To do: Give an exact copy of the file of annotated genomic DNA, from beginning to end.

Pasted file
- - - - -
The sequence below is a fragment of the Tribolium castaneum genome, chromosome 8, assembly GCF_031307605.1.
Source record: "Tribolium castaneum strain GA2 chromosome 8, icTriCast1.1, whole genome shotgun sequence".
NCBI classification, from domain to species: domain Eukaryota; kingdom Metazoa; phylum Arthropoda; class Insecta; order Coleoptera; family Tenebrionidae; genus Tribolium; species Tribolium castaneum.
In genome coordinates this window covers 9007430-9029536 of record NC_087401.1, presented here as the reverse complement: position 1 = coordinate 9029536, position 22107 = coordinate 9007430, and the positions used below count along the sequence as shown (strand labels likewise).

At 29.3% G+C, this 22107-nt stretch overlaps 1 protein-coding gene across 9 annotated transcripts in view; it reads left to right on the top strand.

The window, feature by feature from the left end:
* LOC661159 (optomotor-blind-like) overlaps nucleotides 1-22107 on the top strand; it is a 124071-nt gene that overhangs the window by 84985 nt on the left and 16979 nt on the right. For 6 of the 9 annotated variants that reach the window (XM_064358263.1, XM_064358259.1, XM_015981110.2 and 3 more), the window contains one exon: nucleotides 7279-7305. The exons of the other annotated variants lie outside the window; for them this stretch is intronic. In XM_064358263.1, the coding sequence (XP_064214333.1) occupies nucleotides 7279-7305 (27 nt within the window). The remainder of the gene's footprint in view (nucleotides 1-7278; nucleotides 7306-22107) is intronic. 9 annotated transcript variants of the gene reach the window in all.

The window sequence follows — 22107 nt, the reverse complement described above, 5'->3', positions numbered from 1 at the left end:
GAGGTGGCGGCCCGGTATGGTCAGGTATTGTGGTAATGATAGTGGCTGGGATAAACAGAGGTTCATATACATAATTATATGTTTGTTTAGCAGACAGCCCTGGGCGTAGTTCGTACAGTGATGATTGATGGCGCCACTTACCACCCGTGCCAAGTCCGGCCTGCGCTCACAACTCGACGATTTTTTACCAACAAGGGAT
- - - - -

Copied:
The sequence below is a fragment of the Tribolium castaneum genome, chromosome 8, assembly GCF_031307605.1.
Source record: "Tribolium castaneum strain GA2 chromosome 8, icTriCast1.1, whole genome shotgun sequence".
NCBI classification, from domain to species: domain Eukaryota; kingdom Metazoa; phylum Arthropoda; class Insecta; order Coleoptera; family Tenebrionidae; genus Tribolium; species Tribolium castaneum.
In genome coordinates this window covers 9007430-9029536 of record NC_087401.1, presented here as the reverse complement: position 1 = coordinate 9029536, position 22107 = coordinate 9007430, and the positions used below count along the sequence as shown (strand labels likewise).

At 29.3% G+C, this 22107-nt stretch overlaps 1 protein-coding gene across 9 annotated transcripts in view; it reads left to right on the top strand.

The window, feature by feature from the left end:
* LOC661159 (optomotor-blind-like) overlaps nucleotides 1-22107 on the top strand; it is a 124071-nt gene that overhangs the window by 84985 nt on the left and 16979 nt on the right. For 6 of the 9 annotated variants that reach the window (XM_064358263.1, XM_064358259.1, XM_015981110.2 and 3 more), the window contains one exon: nucleotides 7279-7305. The exons of the other annotated variants lie outside the window; for them this stretch is intronic. In XM_064358263.1, the coding sequence (XP_064214333.1) occupies nucleotides 7279-7305 (27 nt within the window). The remainder of the gene's footprint in view (nucleotides 1-7278; nucleotides 7306-22107) is intronic. 9 annotated transcript variants of the gene reach the window in all.

The window sequence follows — 22107 nt, the reverse complement described above, 5'->3', positions numbered from 1 at the left end:
GAGGTGGCGGCCCGGTATGGTCAGGTATTGTGGTAATGATAGTGGCTGGGATAAACAGAGGTTCATATACATAATTATATGTTTGTTTAGCAGACAGCCCTGGGCGTAGTTCGTACAGTGATGATTGATGGCGCCACTTACCACCCGTGCCAAGTCCGGCCTGCGCTCACAACTCGACGATTTTTTACCAACAAGGGAT